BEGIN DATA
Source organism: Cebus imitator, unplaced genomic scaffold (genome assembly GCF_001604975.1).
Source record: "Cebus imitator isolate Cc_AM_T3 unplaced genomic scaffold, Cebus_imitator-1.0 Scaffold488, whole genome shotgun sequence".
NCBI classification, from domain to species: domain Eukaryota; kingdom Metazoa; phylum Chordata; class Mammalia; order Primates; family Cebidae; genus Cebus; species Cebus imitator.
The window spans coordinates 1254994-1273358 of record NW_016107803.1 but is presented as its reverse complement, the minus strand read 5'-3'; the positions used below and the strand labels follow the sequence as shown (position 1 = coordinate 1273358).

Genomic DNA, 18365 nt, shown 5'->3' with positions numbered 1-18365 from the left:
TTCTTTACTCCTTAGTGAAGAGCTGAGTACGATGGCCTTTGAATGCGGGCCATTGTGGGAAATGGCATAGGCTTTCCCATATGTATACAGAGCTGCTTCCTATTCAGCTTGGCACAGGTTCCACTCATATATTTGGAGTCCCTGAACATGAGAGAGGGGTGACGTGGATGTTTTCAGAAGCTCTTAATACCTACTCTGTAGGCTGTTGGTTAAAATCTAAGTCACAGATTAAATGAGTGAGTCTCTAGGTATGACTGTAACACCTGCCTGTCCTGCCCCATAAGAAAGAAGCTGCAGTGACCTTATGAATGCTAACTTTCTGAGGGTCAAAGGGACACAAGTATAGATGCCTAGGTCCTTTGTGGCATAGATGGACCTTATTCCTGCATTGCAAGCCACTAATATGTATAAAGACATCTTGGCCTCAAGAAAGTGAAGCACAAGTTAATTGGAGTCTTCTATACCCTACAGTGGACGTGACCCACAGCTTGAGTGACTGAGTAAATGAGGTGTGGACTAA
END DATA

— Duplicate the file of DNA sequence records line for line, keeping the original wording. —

Source organism: Cebus imitator, unplaced genomic scaffold (genome assembly GCF_001604975.1).
Source record: "Cebus imitator isolate Cc_AM_T3 unplaced genomic scaffold, Cebus_imitator-1.0 Scaffold488, whole genome shotgun sequence".
NCBI classification, from domain to species: domain Eukaryota; kingdom Metazoa; phylum Chordata; class Mammalia; order Primates; family Cebidae; genus Cebus; species Cebus imitator.
The window spans coordinates 1254994-1273358 of record NW_016107803.1 but is presented as its reverse complement, the minus strand read 5'-3'; the positions used below and the strand labels follow the sequence as shown (position 1 = coordinate 1273358).

Genomic DNA, 18365 nt, shown 5'->3' with positions numbered 1-18365 from the left:
TTCTTTACTCCTTAGTGAAGAGCTGAGTACGATGGCCTTTGAATGCGGGCCATTGTGGGAAATGGCATAGGCTTTCCCATATGTATACAGAGCTGCTTCCTATTCAGCTTGGCACAGGTTCCACTCATATATTTGGAGTCCCTGAACATGAGAGAGGGGTGACGTGGATGTTTTCAGAAGCTCTTAATACCTACTCTGTAGGCTGTTGGTTAAAATCTAAGTCACAGATTAAATGAGTGAGTCTCTAGGTATGACTGTAACACCTGCCTGTCCTGCCCCATAAGAAAGAAGCTGCAGTGACCTTATGAATGCTAACTTTCTGAGGGTCAAAGGGACACAAGTATAGATGCCTAGGTCCTTTGTGGCATAGATGGACCTTATTCCTGCATTGCAAGCCACTAATATGTATAAAGACATCTTGGCCTCAAGAAAGTGAAGCACAAGTTAATTGGAGTCTTCTATACCCTACAGTGGACGTGACCCACAGCTTGAGTGACTGAGTAAATGAGGTGTGGACTAA